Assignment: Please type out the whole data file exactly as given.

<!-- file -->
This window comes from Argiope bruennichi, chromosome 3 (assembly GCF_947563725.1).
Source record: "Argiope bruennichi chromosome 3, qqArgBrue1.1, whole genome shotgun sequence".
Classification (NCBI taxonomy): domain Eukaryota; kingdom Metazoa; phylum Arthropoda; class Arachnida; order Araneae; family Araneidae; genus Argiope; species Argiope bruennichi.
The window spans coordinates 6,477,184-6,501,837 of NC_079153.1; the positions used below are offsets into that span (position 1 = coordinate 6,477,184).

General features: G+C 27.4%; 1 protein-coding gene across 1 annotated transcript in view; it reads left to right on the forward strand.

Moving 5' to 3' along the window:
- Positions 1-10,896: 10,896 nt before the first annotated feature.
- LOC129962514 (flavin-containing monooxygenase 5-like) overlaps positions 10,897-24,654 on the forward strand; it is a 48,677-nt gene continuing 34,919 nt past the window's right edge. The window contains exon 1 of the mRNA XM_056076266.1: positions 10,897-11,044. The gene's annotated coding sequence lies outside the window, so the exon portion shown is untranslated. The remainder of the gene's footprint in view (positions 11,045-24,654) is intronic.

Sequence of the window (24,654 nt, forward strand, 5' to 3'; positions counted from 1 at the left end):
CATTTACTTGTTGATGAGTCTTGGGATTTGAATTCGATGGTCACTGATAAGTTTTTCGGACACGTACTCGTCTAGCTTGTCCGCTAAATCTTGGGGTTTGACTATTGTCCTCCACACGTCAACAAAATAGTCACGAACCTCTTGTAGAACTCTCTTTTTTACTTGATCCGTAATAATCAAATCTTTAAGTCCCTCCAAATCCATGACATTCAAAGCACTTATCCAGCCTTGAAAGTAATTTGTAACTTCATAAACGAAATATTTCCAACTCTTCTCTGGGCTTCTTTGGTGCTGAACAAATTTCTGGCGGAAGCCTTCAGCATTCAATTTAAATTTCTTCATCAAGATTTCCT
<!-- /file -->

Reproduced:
This window comes from Argiope bruennichi, chromosome 3 (assembly GCF_947563725.1).
Source record: "Argiope bruennichi chromosome 3, qqArgBrue1.1, whole genome shotgun sequence".
Classification (NCBI taxonomy): domain Eukaryota; kingdom Metazoa; phylum Arthropoda; class Arachnida; order Araneae; family Araneidae; genus Argiope; species Argiope bruennichi.
The window spans coordinates 6,477,184-6,501,837 of NC_079153.1; the positions used below are offsets into that span (position 1 = coordinate 6,477,184).

General features: G+C 27.4%; 1 protein-coding gene across 1 annotated transcript in view; it reads left to right on the forward strand.

Moving 5' to 3' along the window:
- Positions 1-10,896: 10,896 nt before the first annotated feature.
- LOC129962514 (flavin-containing monooxygenase 5-like) overlaps positions 10,897-24,654 on the forward strand; it is a 48,677-nt gene continuing 34,919 nt past the window's right edge. The window contains exon 1 of the mRNA XM_056076266.1: positions 10,897-11,044. The gene's annotated coding sequence lies outside the window, so the exon portion shown is untranslated. The remainder of the gene's footprint in view (positions 11,045-24,654) is intronic.

Sequence of the window (24,654 nt, forward strand, 5' to 3'; positions counted from 1 at the left end):
CATTTACTTGTTGATGAGTCTTGGGATTTGAATTCGATGGTCACTGATAAGTTTTTCGGACACGTACTCGTCTAGCTTGTCCGCTAAATCTTGGGGTTTGACTATTGTCCTCCACACGTCAACAAAATAGTCACGAACCTCTTGTAGAACTCTCTTTTTTACTTGATCCGTAATAATCAAATCTTTAAGTCCCTCCAAATCCATGACATTCAAAGCACTTATCCAGCCTTGAAAGTAATTTGTAACTTCATAAACGAAATATTTCCAACTCTTCTCTGGGCTTCTTTGGTGCTGAACAAATTTCTGGCGGAAGCCTTCAGCATTCAATTTAAATTTCTTCATCAAGATTTCCT